The link between praise and motivation is well-documented. Generic praise focuses on a child’s traits and abilities and implies that achievement is due to stable factors such as intelligence. Nongeneric praise focuses on the effort the child exerts to achieve a goal and implies that achievement is due to nonstable factors. Generic praise influences goals for achievement by conveying to the child that outperforming others is more important than self-improvement. A performance goal is associated with negative outcomes for children such as the development of helpless responses and attributions of ability to explain success, which lead to decreased motivation in failure situations. Conversely, children who are praised nongenerically are more likely to hold learning goals. This type of goal is associated with positive outcomes such as the development of mastery responses and attributions of effort to explain success, which lead to increased motivation in failure situations.
Although current research corroborates evidence for these outcomes, few studies have investigated the frequency of the types of praise (i.e., generic and nongeneric) children receive in natural contexts such as at home, school, and sports practices. The little observational data we have suggests that parents may use both generic and nongeneric praise types at home. Observational research in academic settings finds that praise is infrequent and often very general instead of specific and while in sports settings praise is often reported as being a frequently observed coach behavior, this research does not indicate anything about the quality of praise. The current study aims to bridge the gap in the literature by investigating the frequencies of different types of praise in academic and sports settings.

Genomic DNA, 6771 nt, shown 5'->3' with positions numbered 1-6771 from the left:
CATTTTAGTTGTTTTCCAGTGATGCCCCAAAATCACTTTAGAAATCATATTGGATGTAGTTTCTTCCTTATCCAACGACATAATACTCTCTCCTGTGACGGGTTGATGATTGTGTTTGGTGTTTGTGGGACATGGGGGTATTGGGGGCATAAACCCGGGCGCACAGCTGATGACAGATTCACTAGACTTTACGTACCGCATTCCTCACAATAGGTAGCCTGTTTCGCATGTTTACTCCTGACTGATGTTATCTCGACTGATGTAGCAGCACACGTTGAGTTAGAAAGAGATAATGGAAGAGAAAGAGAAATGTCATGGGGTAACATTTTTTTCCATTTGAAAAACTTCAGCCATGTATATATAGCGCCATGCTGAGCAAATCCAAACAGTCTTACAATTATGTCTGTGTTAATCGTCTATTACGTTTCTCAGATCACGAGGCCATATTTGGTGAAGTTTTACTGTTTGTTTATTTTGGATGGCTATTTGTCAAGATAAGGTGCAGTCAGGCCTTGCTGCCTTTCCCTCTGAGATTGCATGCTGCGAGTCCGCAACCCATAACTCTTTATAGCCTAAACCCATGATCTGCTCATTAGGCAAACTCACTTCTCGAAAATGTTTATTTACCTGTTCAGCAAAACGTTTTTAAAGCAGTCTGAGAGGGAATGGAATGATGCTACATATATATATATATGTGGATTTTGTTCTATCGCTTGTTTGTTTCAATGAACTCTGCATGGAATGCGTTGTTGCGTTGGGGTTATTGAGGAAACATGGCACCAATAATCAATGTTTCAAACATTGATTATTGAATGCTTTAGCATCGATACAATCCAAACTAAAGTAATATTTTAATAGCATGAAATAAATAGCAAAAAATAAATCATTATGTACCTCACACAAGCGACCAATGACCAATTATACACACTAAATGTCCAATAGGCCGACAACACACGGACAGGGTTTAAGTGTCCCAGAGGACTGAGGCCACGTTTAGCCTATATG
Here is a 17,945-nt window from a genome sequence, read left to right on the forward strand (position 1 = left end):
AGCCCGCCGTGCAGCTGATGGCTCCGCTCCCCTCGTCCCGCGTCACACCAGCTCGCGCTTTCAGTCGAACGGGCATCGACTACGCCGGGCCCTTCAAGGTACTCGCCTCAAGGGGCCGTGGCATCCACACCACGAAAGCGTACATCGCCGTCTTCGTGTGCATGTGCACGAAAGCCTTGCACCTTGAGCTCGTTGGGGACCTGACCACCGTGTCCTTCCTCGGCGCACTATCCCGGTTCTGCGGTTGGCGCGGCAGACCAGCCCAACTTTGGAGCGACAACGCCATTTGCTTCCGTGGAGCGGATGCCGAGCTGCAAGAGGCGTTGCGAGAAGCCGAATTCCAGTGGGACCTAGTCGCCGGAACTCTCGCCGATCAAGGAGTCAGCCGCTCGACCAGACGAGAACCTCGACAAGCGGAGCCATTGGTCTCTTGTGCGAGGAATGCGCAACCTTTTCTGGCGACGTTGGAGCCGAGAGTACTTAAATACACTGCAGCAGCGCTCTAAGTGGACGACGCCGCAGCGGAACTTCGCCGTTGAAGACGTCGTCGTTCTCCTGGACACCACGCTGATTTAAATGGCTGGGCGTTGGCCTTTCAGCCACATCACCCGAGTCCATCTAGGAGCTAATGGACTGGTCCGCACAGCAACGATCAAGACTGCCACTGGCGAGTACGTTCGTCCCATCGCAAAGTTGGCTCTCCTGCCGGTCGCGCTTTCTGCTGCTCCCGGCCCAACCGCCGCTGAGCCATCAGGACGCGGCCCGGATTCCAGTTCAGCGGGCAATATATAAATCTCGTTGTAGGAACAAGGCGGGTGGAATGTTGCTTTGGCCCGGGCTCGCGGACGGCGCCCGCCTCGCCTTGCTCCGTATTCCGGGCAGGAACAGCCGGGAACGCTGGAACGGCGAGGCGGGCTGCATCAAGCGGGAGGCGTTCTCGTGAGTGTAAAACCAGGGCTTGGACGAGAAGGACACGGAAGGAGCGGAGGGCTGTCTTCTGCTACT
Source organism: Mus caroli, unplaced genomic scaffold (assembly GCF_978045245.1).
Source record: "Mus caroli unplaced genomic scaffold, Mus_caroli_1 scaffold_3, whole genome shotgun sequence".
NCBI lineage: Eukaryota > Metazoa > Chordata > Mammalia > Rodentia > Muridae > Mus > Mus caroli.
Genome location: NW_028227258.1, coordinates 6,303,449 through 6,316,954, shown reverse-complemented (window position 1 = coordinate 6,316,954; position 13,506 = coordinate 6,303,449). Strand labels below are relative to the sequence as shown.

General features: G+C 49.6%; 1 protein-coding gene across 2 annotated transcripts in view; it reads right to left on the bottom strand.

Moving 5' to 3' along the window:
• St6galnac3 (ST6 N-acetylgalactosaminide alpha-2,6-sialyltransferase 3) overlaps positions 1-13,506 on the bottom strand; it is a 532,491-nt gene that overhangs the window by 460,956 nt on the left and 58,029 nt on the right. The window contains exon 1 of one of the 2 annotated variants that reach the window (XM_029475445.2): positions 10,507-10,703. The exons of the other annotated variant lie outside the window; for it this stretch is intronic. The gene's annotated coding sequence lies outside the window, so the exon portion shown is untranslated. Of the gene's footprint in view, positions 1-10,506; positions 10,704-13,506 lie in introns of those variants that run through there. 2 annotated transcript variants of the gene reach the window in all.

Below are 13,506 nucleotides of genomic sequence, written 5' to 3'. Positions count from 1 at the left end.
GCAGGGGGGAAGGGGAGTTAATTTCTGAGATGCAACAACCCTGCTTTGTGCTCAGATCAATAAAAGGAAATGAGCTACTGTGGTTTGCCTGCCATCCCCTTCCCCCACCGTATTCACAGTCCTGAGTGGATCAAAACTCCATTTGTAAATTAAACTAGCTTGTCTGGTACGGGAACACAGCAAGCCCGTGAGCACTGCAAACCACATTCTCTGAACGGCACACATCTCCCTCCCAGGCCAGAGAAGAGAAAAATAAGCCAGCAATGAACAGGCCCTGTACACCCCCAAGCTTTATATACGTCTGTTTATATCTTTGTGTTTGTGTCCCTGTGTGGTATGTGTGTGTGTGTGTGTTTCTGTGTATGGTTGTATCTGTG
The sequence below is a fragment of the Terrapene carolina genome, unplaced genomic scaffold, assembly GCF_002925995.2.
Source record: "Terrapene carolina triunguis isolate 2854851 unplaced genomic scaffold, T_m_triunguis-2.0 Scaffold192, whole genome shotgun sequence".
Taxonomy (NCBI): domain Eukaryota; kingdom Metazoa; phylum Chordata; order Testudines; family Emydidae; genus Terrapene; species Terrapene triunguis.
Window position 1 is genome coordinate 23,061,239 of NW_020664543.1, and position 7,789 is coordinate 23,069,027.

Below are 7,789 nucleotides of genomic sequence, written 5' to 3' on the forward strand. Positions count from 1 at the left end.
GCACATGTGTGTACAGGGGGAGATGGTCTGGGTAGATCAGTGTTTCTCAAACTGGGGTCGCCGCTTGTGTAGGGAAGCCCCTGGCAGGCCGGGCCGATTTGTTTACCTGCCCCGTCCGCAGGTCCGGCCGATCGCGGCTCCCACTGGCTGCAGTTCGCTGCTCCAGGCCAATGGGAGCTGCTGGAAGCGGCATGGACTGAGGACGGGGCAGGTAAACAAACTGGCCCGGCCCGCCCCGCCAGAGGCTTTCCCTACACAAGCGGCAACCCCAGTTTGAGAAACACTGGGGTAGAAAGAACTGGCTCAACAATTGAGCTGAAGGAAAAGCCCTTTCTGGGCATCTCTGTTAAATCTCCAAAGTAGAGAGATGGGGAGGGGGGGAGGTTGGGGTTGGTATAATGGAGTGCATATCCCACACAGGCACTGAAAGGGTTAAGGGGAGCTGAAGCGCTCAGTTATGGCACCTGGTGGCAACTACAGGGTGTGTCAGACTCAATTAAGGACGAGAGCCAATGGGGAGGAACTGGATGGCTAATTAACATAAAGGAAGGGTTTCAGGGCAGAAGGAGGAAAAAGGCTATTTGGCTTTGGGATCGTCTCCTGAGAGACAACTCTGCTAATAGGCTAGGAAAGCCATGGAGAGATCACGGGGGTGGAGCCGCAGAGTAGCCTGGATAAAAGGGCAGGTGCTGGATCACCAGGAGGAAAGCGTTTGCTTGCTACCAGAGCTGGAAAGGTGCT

In the present study we audio recorded coaches and teachers of elementaryage children during either a sports practice or during the regular school day in 45 minute sessions and noted the frequency and types of praise used. In the 360 minutes of audio we collected, 770 praise events were recorded. The largest category of praise recorded across all participants was nongeneric praise and by far the smallest category was generic praise. Another type of praise, ambiguous praise, was also introduced in this study for praise events that did not clearly resemble neither generic nor nongeneric praise. This type of praise was also quite frequent, as evidenced by the similar use of ambiguous and nongeneric praise for teachers. The coaches in our study used significantly more praise than teachers and significantly more nongeneric than ambiguous praise. Other results demonstrated that teachers gave social praise much more sparingly than academic praise and that the majority of all participants’ praise was directed towards individuals rather than groups. These results support evidence for a link between the frequency of certain praise types and different natural contexts. We suggest that future research explore praise use in other common contexts as well as the effects of ambiguous praise because of its prevalence in this study.